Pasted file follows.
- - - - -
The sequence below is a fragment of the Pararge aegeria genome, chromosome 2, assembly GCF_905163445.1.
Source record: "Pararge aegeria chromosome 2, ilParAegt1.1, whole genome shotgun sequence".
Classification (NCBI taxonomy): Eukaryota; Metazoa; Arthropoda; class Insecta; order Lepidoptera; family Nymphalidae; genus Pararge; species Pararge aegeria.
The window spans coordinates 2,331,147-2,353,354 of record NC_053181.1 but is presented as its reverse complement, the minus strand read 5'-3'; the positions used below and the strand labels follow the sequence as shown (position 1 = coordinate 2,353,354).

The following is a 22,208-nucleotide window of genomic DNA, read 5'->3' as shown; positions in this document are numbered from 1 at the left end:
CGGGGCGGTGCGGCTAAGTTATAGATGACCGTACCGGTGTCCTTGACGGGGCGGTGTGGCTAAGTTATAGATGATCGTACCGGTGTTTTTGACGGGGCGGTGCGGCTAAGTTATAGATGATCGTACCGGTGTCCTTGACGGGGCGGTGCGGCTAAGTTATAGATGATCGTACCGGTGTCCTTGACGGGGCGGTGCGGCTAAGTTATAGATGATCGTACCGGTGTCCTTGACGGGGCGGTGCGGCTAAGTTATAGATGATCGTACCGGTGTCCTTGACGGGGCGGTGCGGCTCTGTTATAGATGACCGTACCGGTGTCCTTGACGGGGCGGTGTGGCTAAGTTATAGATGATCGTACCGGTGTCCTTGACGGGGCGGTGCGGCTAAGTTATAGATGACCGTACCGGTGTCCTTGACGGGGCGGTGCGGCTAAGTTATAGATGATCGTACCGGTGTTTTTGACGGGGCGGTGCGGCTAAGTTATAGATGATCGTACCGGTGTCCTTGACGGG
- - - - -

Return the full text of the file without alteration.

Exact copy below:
The sequence below is a fragment of the Pararge aegeria genome, chromosome 2, assembly GCF_905163445.1.
Source record: "Pararge aegeria chromosome 2, ilParAegt1.1, whole genome shotgun sequence".
Classification (NCBI taxonomy): Eukaryota; Metazoa; Arthropoda; class Insecta; order Lepidoptera; family Nymphalidae; genus Pararge; species Pararge aegeria.
The window spans coordinates 2,331,147-2,353,354 of record NC_053181.1 but is presented as its reverse complement, the minus strand read 5'-3'; the positions used below and the strand labels follow the sequence as shown (position 1 = coordinate 2,353,354).

The following is a 22,208-nucleotide window of genomic DNA, read 5'->3' as shown; positions in this document are numbered from 1 at the left end:
CGGGGCGGTGCGGCTAAGTTATAGATGACCGTACCGGTGTCCTTGACGGGGCGGTGTGGCTAAGTTATAGATGATCGTACCGGTGTTTTTGACGGGGCGGTGCGGCTAAGTTATAGATGATCGTACCGGTGTCCTTGACGGGGCGGTGCGGCTAAGTTATAGATGATCGTACCGGTGTCCTTGACGGGGCGGTGCGGCTAAGTTATAGATGATCGTACCGGTGTCCTTGACGGGGCGGTGCGGCTAAGTTATAGATGATCGTACCGGTGTCCTTGACGGGGCGGTGCGGCTCTGTTATAGATGACCGTACCGGTGTCCTTGACGGGGCGGTGTGGCTAAGTTATAGATGATCGTACCGGTGTCCTTGACGGGGCGGTGCGGCTAAGTTATAGATGACCGTACCGGTGTCCTTGACGGGGCGGTGCGGCTAAGTTATAGATGATCGTACCGGTGTTTTTGACGGGGCGGTGCGGCTAAGTTATAGATGATCGTACCGGTGTCCTTGACGGG